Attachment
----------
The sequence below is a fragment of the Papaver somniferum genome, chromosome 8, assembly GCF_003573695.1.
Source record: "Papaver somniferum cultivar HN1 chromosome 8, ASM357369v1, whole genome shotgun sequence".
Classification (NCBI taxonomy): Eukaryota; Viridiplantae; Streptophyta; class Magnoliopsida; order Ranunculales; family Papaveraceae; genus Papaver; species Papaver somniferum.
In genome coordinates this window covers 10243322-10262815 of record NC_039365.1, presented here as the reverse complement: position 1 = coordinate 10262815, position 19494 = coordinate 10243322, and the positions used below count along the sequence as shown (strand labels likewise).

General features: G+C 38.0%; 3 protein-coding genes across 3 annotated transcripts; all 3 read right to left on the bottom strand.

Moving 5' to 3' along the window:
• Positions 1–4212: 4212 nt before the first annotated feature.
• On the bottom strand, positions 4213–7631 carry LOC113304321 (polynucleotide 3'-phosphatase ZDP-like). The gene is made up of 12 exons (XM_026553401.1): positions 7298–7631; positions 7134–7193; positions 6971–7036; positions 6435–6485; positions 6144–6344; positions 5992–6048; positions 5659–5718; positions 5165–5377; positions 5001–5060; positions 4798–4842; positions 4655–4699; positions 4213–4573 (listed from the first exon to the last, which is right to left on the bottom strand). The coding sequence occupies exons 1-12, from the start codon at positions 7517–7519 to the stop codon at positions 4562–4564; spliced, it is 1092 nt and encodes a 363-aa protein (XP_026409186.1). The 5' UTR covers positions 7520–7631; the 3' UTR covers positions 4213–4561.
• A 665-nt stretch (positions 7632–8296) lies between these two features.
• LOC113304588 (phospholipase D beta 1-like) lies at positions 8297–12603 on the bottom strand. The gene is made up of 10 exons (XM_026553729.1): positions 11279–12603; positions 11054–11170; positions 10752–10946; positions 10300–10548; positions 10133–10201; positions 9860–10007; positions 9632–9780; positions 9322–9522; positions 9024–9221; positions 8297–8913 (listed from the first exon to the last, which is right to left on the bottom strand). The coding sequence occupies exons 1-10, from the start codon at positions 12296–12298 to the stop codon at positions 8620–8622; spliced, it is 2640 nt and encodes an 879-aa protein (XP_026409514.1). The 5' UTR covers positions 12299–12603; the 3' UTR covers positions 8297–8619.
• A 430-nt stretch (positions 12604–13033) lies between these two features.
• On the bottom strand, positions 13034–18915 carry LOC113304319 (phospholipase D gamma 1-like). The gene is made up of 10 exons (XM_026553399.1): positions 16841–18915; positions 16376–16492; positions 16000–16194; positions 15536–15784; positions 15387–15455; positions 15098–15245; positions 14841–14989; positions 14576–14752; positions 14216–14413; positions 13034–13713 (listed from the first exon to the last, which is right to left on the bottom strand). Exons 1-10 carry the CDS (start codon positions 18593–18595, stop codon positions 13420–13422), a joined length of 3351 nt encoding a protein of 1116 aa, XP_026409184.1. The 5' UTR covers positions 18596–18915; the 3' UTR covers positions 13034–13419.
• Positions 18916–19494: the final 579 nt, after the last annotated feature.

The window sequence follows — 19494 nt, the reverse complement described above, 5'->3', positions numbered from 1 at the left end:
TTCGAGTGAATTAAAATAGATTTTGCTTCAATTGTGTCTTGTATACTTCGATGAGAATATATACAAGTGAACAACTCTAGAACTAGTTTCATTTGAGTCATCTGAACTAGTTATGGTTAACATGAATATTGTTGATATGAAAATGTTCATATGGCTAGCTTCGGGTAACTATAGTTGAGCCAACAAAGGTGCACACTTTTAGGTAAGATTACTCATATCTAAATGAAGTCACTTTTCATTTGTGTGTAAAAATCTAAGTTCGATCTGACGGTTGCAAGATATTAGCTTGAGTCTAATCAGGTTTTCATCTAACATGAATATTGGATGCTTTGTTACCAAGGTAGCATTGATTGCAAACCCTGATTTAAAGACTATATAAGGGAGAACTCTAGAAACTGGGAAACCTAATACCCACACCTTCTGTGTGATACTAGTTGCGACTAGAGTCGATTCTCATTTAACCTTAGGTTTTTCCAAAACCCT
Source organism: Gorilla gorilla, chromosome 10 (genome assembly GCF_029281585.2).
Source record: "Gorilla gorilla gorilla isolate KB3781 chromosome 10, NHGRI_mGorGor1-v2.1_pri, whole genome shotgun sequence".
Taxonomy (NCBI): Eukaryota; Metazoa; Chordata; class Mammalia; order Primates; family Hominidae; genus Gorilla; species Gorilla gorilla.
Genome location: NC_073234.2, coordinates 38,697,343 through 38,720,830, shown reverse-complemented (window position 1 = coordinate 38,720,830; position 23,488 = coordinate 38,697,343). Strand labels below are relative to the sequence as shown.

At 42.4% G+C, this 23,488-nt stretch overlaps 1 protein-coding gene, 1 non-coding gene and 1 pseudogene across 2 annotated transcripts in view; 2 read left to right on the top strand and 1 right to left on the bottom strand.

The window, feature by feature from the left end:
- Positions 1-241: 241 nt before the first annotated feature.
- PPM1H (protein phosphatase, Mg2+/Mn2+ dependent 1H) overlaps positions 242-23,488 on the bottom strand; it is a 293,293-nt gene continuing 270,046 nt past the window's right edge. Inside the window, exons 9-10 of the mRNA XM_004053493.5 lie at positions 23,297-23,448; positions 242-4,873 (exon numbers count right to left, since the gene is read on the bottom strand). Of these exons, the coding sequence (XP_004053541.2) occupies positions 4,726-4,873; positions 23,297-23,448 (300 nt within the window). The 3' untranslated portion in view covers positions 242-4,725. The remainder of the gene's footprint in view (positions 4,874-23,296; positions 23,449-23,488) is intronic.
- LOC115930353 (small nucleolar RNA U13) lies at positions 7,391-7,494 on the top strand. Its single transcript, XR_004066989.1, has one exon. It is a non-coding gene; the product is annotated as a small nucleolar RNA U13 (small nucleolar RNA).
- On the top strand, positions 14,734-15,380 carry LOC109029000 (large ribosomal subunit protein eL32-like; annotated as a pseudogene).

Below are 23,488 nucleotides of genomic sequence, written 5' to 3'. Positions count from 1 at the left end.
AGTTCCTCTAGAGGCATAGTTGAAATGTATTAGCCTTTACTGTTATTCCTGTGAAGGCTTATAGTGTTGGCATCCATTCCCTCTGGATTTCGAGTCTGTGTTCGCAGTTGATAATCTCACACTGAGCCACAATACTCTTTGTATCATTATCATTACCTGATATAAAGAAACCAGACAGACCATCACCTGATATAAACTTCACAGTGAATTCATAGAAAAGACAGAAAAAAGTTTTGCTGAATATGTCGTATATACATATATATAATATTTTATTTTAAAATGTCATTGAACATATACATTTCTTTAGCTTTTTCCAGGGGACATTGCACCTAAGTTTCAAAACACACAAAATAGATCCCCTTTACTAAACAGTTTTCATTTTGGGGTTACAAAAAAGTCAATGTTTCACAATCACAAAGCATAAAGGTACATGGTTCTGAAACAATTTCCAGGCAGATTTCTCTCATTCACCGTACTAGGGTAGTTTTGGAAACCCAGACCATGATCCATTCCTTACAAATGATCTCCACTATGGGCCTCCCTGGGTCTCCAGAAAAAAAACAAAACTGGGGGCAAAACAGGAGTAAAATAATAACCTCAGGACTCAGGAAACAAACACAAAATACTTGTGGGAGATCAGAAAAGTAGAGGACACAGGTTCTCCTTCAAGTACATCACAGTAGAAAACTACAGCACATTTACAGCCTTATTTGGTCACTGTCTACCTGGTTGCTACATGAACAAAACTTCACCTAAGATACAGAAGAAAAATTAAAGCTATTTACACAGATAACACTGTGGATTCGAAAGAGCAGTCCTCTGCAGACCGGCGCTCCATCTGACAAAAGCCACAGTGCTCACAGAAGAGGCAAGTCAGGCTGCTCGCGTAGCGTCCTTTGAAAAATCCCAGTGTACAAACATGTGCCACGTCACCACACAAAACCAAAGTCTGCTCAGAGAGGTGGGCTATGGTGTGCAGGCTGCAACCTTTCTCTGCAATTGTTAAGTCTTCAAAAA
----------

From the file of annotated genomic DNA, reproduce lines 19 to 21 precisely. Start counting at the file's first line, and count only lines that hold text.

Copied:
Genome location: NC_073234.2, coordinates 38,697,343 through 38,720,830, shown reverse-complemented (window position 1 = coordinate 38,720,830; position 23,488 = coordinate 38,697,343). Strand labels below are relative to the sequence as shown.

At 42.4% G+C, this 23,488-nt stretch overlaps 1 protein-coding gene, 1 non-coding gene and 1 pseudogene across 2 annotated transcripts in view; 2 read left to right on the top strand and 1 right to left on the bottom strand.

The window, feature by feature from the left end: